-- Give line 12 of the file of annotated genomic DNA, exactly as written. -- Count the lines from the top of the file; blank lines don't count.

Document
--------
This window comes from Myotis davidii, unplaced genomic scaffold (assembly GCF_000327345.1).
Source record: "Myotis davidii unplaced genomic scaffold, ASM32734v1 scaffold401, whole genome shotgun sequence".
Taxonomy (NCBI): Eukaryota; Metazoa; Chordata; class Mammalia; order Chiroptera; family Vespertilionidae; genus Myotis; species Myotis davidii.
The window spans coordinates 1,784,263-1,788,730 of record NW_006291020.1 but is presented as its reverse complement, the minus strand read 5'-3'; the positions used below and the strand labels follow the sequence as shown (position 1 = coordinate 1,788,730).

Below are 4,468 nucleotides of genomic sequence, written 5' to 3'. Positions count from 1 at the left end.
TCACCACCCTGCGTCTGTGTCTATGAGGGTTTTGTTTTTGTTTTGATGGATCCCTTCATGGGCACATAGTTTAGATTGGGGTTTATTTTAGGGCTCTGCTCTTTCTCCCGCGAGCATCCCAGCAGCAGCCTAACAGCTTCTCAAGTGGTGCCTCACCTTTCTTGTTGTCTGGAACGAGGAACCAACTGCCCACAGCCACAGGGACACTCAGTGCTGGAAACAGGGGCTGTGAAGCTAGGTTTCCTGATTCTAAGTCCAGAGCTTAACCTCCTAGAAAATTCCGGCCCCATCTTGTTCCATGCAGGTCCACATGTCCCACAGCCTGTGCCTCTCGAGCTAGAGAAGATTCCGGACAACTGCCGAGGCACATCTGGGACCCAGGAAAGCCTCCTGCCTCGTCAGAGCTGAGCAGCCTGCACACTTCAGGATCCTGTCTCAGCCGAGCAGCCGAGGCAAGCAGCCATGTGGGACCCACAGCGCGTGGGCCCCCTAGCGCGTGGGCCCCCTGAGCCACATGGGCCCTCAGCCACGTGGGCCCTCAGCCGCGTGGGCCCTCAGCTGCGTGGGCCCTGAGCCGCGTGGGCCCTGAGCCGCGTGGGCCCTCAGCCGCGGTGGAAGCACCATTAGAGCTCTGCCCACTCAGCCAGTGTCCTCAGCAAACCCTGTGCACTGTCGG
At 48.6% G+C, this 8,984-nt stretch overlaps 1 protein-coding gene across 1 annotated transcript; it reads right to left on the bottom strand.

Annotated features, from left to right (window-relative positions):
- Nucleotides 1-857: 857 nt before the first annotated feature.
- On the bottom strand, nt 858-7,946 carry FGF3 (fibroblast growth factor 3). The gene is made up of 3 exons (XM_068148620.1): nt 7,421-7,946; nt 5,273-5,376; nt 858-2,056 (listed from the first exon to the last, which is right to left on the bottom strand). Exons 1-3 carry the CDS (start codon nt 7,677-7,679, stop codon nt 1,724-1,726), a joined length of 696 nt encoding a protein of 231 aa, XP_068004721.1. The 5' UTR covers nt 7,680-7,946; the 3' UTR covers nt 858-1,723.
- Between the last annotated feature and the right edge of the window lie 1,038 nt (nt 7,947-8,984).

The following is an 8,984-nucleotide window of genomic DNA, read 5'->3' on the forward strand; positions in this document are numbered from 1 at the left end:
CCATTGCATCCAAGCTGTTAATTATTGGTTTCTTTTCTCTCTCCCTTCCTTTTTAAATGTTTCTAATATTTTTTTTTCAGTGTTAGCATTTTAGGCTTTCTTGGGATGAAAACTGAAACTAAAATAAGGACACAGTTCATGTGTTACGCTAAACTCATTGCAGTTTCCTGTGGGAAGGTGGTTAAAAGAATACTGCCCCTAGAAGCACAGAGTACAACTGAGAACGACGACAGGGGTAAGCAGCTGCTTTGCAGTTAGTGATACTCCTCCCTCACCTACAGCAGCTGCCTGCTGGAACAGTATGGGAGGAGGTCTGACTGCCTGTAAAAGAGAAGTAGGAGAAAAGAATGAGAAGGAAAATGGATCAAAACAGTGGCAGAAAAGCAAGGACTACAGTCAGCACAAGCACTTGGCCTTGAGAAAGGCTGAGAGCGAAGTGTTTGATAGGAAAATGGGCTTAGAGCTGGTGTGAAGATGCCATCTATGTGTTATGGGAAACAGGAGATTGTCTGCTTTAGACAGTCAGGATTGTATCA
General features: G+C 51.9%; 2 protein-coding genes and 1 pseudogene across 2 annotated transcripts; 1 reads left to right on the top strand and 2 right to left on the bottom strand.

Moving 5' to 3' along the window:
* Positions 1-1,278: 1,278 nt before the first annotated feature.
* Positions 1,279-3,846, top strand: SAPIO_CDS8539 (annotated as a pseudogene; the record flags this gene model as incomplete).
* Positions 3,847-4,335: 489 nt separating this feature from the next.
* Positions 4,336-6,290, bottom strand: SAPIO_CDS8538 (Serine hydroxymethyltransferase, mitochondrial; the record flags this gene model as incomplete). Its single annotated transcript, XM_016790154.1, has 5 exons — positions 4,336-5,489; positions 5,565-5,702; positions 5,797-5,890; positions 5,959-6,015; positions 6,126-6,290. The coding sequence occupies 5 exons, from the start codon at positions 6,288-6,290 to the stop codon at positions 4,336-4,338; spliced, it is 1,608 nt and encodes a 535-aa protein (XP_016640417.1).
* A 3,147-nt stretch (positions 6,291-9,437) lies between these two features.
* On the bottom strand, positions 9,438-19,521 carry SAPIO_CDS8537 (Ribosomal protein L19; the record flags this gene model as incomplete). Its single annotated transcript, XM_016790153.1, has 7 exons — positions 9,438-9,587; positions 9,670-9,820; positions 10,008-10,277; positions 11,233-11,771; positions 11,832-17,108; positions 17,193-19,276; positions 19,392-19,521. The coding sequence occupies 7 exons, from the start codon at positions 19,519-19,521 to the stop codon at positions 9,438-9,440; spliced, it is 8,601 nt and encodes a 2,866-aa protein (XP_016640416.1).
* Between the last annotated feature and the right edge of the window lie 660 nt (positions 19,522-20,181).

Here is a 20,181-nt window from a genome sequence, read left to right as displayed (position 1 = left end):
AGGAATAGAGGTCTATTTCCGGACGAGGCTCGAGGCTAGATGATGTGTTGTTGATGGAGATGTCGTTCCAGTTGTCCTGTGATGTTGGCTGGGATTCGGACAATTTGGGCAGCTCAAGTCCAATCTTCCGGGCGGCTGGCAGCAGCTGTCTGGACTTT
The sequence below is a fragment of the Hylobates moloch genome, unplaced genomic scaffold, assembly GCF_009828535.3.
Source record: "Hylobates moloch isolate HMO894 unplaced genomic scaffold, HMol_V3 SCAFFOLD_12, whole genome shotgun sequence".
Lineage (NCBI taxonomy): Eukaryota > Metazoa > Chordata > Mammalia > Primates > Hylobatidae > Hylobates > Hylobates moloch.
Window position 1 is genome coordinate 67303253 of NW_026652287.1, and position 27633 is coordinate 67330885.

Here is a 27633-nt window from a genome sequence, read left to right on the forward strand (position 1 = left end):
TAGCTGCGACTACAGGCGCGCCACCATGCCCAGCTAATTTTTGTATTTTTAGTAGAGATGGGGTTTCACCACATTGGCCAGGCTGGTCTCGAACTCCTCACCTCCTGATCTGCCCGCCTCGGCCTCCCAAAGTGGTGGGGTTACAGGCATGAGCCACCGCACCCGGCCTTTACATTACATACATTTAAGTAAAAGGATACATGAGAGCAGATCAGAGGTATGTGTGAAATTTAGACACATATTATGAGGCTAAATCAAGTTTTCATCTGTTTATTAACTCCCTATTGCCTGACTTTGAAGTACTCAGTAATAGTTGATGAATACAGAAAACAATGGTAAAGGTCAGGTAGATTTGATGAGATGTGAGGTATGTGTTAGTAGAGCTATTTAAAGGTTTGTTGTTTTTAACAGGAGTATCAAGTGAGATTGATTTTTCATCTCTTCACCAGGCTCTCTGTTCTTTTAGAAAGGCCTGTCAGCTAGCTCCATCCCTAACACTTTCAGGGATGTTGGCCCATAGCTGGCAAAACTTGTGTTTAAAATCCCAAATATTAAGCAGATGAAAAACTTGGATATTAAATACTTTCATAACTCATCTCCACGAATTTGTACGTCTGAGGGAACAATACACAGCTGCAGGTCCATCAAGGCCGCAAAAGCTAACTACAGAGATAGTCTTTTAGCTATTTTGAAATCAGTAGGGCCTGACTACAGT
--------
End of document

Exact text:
The following is an 8,984-nucleotide window of genomic DNA, read 5'->3' on the forward strand; positions in this document are numbered from 1 at the left end: